Taliban attacks Farah city in west Afghanistan

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Gunfire and explosions could be heard as he spoke to an AFP reporter by telephone.

Violence has spiked in Afghanistan since the Taliban announced the start of their annual spring offensive last month. "There is no danger of Farah city collapsing into the hands of Taliban", he said.

Fared Bakhtawer, head of the provincial council, said several security checkpoints in the city of Farah were overrun by Taliban fighters and that an intense gun battle was ongoing.

The Taliban has not yet confirmed their casualty toll.

The Afghan Military in the North says the Farah city has been fully cleared of the Taliban militants but clearance operations are still being conducted to ensure the remaining insurgents are eliminated.

The Taliban launched a coordinated assault on Farah shortly after midnight, and quickly overran checkpoints at the city's edge.

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Taliban fighters stand guard as senior leader of a breakaway faction of the Taliban Mullah Abdul Manan Niazi, not pictured, delivers a speech to his fighters, in Shindand district of Herat province, Afghanistan, May 27, 2016.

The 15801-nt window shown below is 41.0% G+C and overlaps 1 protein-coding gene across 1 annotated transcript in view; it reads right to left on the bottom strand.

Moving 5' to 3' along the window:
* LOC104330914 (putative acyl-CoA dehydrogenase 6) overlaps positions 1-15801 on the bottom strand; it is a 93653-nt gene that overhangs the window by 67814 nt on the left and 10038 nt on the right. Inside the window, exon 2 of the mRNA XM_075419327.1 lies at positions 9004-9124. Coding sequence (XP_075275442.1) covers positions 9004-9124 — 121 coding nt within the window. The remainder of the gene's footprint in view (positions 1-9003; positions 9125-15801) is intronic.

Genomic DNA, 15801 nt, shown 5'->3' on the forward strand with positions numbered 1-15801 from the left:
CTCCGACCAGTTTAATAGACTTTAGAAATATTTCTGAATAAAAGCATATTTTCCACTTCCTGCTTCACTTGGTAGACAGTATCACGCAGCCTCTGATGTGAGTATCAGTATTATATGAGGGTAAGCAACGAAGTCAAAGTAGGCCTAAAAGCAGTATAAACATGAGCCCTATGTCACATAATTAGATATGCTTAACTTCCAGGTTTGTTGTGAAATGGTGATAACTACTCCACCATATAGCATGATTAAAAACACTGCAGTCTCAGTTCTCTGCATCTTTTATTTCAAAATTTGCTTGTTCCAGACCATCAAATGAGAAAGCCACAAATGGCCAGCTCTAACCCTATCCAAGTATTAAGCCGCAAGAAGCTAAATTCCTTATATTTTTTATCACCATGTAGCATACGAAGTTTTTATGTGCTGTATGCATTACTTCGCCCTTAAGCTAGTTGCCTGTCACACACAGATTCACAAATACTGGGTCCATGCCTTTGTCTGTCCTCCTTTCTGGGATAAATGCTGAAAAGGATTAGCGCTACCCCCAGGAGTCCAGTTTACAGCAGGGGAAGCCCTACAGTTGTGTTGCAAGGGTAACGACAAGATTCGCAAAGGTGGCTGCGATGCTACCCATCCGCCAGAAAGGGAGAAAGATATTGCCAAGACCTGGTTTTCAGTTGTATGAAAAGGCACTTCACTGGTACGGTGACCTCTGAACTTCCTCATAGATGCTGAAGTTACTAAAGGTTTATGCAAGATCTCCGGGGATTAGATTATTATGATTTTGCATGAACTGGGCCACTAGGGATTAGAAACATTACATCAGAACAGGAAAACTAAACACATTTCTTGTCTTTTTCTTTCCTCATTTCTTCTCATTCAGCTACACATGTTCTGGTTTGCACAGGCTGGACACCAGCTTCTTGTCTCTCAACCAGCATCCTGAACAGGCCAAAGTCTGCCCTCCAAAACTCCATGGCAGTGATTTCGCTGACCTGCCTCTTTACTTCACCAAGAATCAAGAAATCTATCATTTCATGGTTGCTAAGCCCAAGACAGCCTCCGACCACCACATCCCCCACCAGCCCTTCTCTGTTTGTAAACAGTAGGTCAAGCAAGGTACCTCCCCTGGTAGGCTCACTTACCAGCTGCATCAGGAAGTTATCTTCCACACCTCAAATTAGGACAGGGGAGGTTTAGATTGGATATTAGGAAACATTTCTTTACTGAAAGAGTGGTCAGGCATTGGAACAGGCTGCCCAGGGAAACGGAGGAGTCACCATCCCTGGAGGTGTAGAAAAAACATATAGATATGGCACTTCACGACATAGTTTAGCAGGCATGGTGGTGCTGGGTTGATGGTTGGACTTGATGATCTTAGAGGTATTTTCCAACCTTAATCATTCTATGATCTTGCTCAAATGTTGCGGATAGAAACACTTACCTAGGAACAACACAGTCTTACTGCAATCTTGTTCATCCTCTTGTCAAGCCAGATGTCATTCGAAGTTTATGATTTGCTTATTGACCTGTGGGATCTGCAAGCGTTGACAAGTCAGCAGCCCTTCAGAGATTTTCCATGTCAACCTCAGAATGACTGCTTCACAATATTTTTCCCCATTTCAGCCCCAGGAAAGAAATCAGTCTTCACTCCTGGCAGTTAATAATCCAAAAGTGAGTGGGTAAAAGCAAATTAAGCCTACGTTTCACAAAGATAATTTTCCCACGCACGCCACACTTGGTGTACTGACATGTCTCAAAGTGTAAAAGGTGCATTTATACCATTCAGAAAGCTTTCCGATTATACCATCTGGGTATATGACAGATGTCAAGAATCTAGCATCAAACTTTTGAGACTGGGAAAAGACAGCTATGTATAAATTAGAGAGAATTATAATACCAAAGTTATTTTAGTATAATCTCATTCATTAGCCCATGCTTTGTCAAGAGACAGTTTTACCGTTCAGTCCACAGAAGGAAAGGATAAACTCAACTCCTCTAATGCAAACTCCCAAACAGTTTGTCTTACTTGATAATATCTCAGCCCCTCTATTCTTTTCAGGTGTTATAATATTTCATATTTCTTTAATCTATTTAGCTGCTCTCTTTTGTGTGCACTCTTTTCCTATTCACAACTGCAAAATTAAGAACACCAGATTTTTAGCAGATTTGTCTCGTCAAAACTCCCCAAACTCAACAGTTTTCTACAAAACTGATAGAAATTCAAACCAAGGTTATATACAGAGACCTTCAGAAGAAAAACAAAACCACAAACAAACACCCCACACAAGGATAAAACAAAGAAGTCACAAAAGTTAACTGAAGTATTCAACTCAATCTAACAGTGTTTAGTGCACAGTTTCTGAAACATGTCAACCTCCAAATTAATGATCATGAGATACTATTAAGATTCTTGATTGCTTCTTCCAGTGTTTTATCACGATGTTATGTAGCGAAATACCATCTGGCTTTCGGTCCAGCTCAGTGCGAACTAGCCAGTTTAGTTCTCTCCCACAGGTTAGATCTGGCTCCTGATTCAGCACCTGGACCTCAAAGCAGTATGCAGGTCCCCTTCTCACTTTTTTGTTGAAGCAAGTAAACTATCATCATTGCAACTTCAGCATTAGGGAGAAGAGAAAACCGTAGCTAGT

"The Afghan National Defense and Security forces supported by USA forces in Afghanistan air power are on the offensive against the Taliban", he added.

There was no immediate confirmation from NATO's mission in Kabul.

"If the security forces can't take control of the whole city by the end of the day, then it will be very hard to take control of the city anytime soon", he said.

However the speed of the attack, which saw large parts of the city including police headquarters and the governor's compound under siege at different times, caused shock among residents.

Satar Hissaini, a tribal elder in Farah, told AFP that although the situation is "very bad", the city was being defended.

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The Taliban stormed the city in the early hours of Tuesday morning and were pushed back early Wednesday, said Salangi.

The insurgents released a statement warning residents to stay inside their homes and "stay calm".

Many radio and television channels in the province have stopped broadcasting, fearing for their employees' lives, according to media watchdog Nai.

It's also an important economic area with the multi-billion-dollar TAPI (Turkmenistan, Afghanistan, Pakistan and India) gas pipeline planned for the region.

The Trump administration's strategy of renewed aggression here, meant to bolster the country's security, has led to a dramatic hike in the number of airstrikes, many aimed at crippling the Taliban's ability to profit from the drug trade.

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